All summer long all I have wanted is five minutes to myself. We decided this year (for various reasons, mostly financial) that Jason wouldn’t work like he did last summer but just take care of the kids while I worked so we were basically ALL here ALL summer. And it was hard. Hard to get any work done, hard to pee in private, hard to carve out any time for myself. So you would think that I would be skipping around in ecstasy, inhaling deep gulps of precious silence and taking long, leisurely showers but instead I’m working extra hours, filling up the thundering silence with the bad accents of ESL dictators talking about heart palpitations and diarrhea (such a glamorous life, Anjeanette).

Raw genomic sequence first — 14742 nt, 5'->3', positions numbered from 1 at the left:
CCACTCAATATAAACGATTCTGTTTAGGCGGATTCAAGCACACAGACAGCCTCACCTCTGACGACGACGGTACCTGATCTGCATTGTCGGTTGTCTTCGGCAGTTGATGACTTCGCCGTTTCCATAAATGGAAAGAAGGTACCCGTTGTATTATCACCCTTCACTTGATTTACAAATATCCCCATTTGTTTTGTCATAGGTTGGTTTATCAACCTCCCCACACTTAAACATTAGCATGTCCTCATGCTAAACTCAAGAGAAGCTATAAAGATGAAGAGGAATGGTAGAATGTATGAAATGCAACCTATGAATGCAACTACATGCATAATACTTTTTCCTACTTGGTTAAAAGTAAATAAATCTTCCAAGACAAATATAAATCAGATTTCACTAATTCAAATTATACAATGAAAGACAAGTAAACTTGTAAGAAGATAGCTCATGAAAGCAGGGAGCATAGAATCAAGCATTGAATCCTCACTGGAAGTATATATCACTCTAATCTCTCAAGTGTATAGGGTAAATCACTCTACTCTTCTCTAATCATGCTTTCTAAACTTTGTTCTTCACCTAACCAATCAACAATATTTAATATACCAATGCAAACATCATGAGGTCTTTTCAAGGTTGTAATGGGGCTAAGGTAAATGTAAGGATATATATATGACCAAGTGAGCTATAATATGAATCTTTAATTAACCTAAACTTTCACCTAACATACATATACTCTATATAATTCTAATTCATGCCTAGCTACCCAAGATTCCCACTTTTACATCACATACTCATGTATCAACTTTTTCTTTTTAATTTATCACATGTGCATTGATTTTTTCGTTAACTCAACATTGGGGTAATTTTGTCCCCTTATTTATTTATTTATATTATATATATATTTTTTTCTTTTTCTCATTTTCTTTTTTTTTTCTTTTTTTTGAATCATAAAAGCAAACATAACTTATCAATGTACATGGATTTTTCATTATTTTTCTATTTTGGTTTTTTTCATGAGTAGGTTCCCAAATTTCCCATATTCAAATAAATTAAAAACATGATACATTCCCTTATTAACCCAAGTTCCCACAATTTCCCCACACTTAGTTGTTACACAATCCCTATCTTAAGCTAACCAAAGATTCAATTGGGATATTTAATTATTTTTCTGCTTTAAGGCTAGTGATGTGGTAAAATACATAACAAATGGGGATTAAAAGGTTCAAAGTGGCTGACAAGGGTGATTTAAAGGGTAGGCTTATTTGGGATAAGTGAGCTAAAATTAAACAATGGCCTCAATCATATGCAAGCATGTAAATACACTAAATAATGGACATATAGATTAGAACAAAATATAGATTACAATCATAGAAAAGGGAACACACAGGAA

I assume that eventually I’ll get used to it and figure out how to be the mom of school kids instead of the mom of babies. And really, school has started – somebody is bound to get pink eye/strep throat/stomach flu soon to remind me just exactly what it is I do around here. And until then, I could probably catch up on Days of Our Lives or something, right?